Donahue: We've had periods when it's been a little bit harder to recruit than others, but this really has been about the worst period. It's been expected, based on the statistics throughout the nation, that the shortage is going to increase and worsen as nurses retire because we're not seeing the same amount of volume of people going into nursing education

One recent study by the U.S. Health and Human Services Department said the country was about six-percent short of the 2 million nurses the healthcare system needs. Jack Needleman, an economist at the Harvard School of Public Health, says hospitals will need to do more than just raise salaries to alleviate this labor shortage.

Needleman: The market will make things a little better - nurses salaries will go up, because they're going to have to in order to attract nurses into the hospital. Hospital managements will have to learn to behave differently to attract and retain nurses.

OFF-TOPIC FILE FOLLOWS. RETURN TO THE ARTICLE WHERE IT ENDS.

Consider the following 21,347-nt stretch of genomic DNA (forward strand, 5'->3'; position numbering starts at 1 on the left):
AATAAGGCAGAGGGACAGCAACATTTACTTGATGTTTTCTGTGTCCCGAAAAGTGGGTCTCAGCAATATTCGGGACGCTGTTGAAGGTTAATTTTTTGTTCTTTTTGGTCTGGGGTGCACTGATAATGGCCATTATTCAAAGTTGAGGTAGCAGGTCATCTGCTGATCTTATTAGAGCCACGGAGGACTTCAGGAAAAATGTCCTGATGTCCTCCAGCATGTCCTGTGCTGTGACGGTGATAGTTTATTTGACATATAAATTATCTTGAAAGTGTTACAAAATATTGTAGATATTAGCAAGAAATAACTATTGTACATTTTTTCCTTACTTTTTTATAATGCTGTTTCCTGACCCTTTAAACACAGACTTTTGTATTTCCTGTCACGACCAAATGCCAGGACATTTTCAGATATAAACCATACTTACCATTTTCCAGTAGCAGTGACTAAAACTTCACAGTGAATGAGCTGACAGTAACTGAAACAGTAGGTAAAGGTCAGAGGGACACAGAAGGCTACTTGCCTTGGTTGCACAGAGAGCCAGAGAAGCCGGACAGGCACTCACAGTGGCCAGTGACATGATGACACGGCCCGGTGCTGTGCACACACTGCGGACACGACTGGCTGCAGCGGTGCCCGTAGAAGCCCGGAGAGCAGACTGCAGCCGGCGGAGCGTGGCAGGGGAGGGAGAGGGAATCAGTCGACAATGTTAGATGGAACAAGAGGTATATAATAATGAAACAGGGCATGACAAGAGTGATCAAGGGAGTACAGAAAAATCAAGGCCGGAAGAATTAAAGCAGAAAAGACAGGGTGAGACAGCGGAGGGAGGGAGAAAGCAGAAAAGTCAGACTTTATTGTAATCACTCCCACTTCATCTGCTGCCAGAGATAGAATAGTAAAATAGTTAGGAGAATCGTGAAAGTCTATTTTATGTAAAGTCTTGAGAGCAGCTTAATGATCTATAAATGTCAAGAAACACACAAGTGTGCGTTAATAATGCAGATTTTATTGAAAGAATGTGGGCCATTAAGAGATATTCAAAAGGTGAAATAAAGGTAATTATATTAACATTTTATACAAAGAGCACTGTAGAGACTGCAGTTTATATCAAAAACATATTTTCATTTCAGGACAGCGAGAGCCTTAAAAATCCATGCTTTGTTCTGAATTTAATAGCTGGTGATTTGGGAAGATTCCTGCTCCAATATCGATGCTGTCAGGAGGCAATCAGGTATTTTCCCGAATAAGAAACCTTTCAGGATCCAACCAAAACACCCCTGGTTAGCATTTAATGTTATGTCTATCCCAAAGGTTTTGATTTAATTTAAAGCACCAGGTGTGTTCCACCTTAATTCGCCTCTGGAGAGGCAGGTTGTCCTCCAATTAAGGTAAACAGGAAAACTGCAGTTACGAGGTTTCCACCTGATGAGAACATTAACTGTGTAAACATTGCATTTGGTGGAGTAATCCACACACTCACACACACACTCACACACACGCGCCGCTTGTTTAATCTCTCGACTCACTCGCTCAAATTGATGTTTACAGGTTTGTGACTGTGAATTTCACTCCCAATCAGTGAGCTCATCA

Needleman co-authored a study that appeared in the New England Journal of Medicine this spring. Surveying 800 hospitals around the country, he found that fewer nurses in a given hospital means measurably longer stays for patients, and higher rates of cardiac arrest, pneumonia and other, quote, adverse outcomes. Low staffing also is cited as a major cause for low morale in the nursing workforce, where forty percent of nurses in one survey said they were dissatisfied with their work, and almost 25 percent said they planned to leave their current job within the year. Again, Jack Needleman.

Needleman: We really do need to focus on treating nurses as professionals. I think for the public there is an understanding that nursing is a physically demanding job, and it's an emotionally demanding job. What I often think the public doesn't understand is that nursing is intellectually demanding job and part of what we need to do in terms of changing the nursing systems in hospitals is to recognize and acknowledge the professionalism that nurses bring to the bedside and to their work.